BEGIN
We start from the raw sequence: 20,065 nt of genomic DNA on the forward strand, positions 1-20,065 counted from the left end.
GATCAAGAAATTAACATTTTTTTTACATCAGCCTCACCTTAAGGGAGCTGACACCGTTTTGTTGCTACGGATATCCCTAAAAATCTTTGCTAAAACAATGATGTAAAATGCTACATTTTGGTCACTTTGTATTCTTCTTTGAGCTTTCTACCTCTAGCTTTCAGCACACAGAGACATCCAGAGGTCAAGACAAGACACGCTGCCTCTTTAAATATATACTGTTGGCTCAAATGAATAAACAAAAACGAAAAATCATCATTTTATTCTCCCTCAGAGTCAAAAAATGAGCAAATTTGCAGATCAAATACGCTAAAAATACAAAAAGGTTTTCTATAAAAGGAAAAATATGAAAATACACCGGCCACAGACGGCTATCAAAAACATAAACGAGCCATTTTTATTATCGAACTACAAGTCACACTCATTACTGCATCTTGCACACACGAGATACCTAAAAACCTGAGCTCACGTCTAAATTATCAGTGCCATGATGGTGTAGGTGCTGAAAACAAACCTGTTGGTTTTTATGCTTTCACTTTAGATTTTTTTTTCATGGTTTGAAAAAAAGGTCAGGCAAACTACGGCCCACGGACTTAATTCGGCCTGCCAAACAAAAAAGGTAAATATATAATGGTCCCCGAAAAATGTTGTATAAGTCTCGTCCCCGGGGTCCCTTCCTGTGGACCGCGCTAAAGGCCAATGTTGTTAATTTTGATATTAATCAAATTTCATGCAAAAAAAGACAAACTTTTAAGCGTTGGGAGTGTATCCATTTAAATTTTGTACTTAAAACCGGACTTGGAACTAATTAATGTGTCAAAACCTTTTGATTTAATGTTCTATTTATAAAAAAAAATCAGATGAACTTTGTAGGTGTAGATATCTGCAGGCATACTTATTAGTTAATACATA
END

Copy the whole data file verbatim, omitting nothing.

We start from the raw sequence: 20,065 nt of genomic DNA on the forward strand, positions 1-20,065 counted from the left end.
GATCAAGAAATTAACATTTTTTTTACATCAGCCTCACCTTAAGGGAGCTGACACCGTTTTGTTGCTACGGATATCCCTAAAAATCTTTGCTAAAACAATGATGTAAAATGCTACATTTTGGTCACTTTGTATTCTTCTTTGAGCTTTCTACCTCTAGCTTTCAGCACACAGAGACATCCAGAGGTCAAGACAAGACACGCTGCCTCTTTAAATATATACTGTTGGCTCAAATGAATAAACAAAAACGAAAAATCATCATTTTATTCTCCCTCAGAGTCAAAAAATGAGCAAATTTGCAGATCAAATACGCTAAAAATACAAAAAGGTTTTCTATAAAAGGAAAAATATGAAAATACACCGGCCACAGACGGCTATCAAAAACATAAACGAGCCATTTTTATTATCGAACTACAAGTCACACTCATTACTGCATCTTGCACACACGAGATACCTAAAAACCTGAGCTCACGTCTAAATTATCAGTGCCATGATGGTGTAGGTGCTGAAAACAAACCTGTTGGTTTTTATGCTTTCACTTTAGATTTTTTTTTCATGGTTTGAAAAAAAGGTCAGGCAAACTACGGCCCACGGACTTAATTCGGCCTGCCAAACAAAAAAGGTAAATATATAATGGTCCCCGAAAAATGTTGTATAAGTCTCGTCCCCGGGGTCCCTTCCTGTGGACCGCGCTAAAGGCCAATGTTGTTAATTTTGATATTAATCAAATTTCATGCAAAAAAAGACAAACTTTTAAGCGTTGGGAGTGTATCCATTTAAATTTTGTACTTAAAACCGGACTTGGAACTAATTAATGTGTCAAAACCTTTTGATTTAATGTTCTATTTATAAAAAAAAATCAGATGAACTTTGTAGGTGTAGATATCTGCAGGCATACTTATTAGTTAATACATA